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Nutrition Considerations For Training At High-Altitude

Contributed by Hannah Stoker

Environmental factors such as wind speeds, ambient temperature, humidity, precipitation, and altitude play an important role in the athlete’s ability to perform at an optimal level. In this blog we will discuss supporting athletic performance, hypoxic training, and nutritional considerations when faced with environmental obstacles.

Reduced Oxygen & Your Body

During exertion physiological responses are elevated at altitude. Even low to moderate altitudes of 2000-3000 meters above sea level create a hypoxic environment* in which heart rate, respiratory rate, and perceived exertion increase during exercise.

At rest and during physical exertion, the body begins to exhibit an elevated sympathetic tone**. This is a cascade of biochemical events, beginning with a release of epinephrine and cortisol hormones, and resulting in an increased reliance on carbohydrates as a fuel source. In addition, the athletes resting metabolic rate and oxidative demands both increase at altitude. This increases overall energy demands during training. Well-balanced nutrition that is rich in antioxidants is important for your high-altitude training.

Extended Hypoxia

Endurance athletes and coaches may seek out extended hypoxic living and/or training to produce desired training adaptations, the most notable of which is erythropoiesis, or the increase in red blood cell count, elevating aerobic capacity.

To assist the athlete in maintaining performance output while in hypoxic environments, Rasa Nutrition recommends adequate nutrition. We focus on a few main nutritional considerations for athletes at altitude: adequate iron stores before initiation of altitude training; adequate overall energy and carbohydrate intake throughout training; sufficient consumption of antioxidant-rich foods to combat the oxidative stress placed on the body; and balance hydration.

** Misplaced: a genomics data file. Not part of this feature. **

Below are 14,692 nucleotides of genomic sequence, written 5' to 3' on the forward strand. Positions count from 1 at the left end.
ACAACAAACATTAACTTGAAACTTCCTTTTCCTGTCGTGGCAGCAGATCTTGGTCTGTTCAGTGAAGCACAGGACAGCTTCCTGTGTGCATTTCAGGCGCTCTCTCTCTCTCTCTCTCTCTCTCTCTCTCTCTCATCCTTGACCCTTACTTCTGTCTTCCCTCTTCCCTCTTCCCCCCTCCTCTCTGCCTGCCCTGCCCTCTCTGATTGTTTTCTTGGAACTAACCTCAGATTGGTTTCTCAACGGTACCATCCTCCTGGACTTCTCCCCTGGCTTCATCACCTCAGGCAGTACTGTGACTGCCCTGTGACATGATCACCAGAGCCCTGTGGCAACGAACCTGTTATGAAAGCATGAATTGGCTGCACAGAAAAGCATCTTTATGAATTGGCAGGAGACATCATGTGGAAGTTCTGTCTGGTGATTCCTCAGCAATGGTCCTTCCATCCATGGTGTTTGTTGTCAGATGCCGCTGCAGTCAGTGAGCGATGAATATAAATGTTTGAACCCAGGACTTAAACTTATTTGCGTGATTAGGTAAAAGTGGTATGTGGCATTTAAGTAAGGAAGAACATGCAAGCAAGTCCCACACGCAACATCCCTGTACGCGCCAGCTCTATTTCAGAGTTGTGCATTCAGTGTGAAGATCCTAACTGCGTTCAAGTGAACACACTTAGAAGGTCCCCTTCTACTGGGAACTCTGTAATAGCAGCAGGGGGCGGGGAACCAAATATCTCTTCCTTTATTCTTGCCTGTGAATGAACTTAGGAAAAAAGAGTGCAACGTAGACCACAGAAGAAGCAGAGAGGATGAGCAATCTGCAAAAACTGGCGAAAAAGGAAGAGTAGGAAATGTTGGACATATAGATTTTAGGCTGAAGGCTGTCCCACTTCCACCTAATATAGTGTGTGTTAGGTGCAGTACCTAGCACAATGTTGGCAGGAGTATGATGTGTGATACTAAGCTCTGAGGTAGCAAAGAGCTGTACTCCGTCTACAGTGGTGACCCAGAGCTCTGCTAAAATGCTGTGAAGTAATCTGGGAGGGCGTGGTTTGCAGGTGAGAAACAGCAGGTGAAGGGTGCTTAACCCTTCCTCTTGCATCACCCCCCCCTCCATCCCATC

Nutrition & Success

Consuming iron-rich foods before beginning altitude training and throughout the training duration is a great way to maintain adequate iron stores. Rasa Nutrition suggests meals and snacks that include nutrient-dense sources of carbohydrate to meet the body’s increased reliance on carbohydrate as fuel. Fruits and vegetables are great sources of antioxidants and should be included often.

Fluid requirements also increase in hypoxic environments as athletes tend to lose more water volume via sweat and the lungs with increased respiratory rates. Losses in water volume can impair performance as blood volume is reduced, making it more challenging for oxygen-rich blood to be delivered to the muscles and to the skin to offload heat. Reduced blood volume also increases the cardiac output required to maintain any given level of performance and increases perceived exertion of exercise.

You can be strong and train well in high altitude environments by maintaining focus on iron-rich foods, antioxidant-rich foods, adequate carbohydrate intake for energy, and proper fluid consumption. This simple nutrition guidance will put you in the best position to succeed in your high-altitude training or high-altitude competition. YOU CAN do it!


1. Burke L, Deakin V, eds. Clinical Sports Nutrition. 4. ed. McGraw-Hill Education Medical; 2010.

*hypoxic environment – a reduced oxygen environment

**sympathetic tone - The condition of a muscle when the tone is maintained predominantly by impulses from the sympathetic nervous system (A Dictionary of Biology » Subjects: Medicine and Health — Clinical Medicine).

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